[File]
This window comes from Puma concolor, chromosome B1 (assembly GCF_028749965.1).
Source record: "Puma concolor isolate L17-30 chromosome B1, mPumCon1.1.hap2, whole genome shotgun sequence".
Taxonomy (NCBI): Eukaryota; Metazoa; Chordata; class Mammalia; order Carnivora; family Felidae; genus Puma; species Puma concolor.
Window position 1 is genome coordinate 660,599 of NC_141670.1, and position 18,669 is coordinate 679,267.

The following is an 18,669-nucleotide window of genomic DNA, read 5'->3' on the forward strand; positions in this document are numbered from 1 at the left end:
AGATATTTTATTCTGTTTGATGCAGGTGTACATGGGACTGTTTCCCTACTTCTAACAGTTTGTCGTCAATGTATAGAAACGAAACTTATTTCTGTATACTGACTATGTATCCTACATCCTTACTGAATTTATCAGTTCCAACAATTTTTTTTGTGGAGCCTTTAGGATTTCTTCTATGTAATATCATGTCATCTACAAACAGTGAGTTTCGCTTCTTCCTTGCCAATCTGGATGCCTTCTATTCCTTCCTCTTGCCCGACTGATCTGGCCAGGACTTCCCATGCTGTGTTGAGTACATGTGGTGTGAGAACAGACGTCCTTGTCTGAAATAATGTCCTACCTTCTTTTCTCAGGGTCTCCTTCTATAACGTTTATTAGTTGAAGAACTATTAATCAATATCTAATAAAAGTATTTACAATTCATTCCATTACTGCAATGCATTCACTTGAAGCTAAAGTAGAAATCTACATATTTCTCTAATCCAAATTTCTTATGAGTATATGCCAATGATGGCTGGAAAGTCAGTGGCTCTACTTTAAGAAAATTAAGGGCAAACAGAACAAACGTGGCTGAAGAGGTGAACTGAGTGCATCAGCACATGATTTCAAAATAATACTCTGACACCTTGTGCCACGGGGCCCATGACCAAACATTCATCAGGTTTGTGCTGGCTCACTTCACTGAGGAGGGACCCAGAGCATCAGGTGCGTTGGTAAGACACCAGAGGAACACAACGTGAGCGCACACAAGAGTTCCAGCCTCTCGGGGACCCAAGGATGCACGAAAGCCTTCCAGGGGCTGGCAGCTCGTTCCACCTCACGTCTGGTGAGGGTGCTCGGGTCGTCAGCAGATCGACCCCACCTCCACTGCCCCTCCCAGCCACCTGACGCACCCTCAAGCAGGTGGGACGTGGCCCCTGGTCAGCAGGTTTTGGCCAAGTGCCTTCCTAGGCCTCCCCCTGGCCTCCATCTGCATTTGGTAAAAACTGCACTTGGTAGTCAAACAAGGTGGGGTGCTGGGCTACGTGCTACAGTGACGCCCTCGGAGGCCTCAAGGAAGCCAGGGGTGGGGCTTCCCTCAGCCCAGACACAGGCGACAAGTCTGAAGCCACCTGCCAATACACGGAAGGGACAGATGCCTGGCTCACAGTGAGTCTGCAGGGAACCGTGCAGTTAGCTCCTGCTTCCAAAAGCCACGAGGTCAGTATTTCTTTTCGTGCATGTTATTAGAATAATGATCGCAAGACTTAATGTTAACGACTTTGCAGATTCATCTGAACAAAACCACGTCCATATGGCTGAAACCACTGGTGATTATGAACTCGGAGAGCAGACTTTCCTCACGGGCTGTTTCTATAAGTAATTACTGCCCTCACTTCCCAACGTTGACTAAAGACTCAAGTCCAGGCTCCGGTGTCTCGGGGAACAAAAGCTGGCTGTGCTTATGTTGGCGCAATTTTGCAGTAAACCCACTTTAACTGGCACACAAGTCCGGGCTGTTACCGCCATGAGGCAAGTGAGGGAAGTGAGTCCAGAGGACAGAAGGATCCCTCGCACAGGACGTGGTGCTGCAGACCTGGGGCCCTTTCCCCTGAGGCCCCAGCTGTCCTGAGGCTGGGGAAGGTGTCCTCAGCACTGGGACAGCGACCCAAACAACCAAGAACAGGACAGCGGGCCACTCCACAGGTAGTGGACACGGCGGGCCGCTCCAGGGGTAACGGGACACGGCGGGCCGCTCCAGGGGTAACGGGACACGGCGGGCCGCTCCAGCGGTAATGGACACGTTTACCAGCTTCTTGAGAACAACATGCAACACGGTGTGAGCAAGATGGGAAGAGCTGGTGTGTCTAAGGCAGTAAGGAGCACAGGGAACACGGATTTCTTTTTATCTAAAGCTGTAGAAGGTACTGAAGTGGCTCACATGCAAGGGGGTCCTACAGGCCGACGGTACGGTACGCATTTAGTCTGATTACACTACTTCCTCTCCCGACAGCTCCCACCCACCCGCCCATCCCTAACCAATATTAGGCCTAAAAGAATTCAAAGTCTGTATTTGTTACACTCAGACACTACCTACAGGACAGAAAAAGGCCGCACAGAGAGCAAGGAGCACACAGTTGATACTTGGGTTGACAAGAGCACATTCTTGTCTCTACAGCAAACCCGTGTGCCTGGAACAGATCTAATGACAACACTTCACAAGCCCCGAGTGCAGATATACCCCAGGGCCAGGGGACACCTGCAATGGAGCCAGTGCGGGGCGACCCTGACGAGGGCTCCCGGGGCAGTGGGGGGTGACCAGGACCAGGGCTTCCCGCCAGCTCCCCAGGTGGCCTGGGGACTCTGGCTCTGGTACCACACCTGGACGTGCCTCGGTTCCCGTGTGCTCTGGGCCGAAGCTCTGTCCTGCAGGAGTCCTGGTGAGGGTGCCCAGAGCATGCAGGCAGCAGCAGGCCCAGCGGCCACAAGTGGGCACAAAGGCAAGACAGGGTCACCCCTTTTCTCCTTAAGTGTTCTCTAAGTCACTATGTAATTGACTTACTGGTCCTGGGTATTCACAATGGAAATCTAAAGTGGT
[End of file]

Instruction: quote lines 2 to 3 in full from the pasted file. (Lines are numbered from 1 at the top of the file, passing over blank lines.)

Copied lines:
Source record: "Puma concolor isolate L17-30 chromosome B1, mPumCon1.1.hap2, whole genome shotgun sequence".
Taxonomy (NCBI): Eukaryota; Metazoa; Chordata; class Mammalia; order Carnivora; family Felidae; genus Puma; species Puma concolor.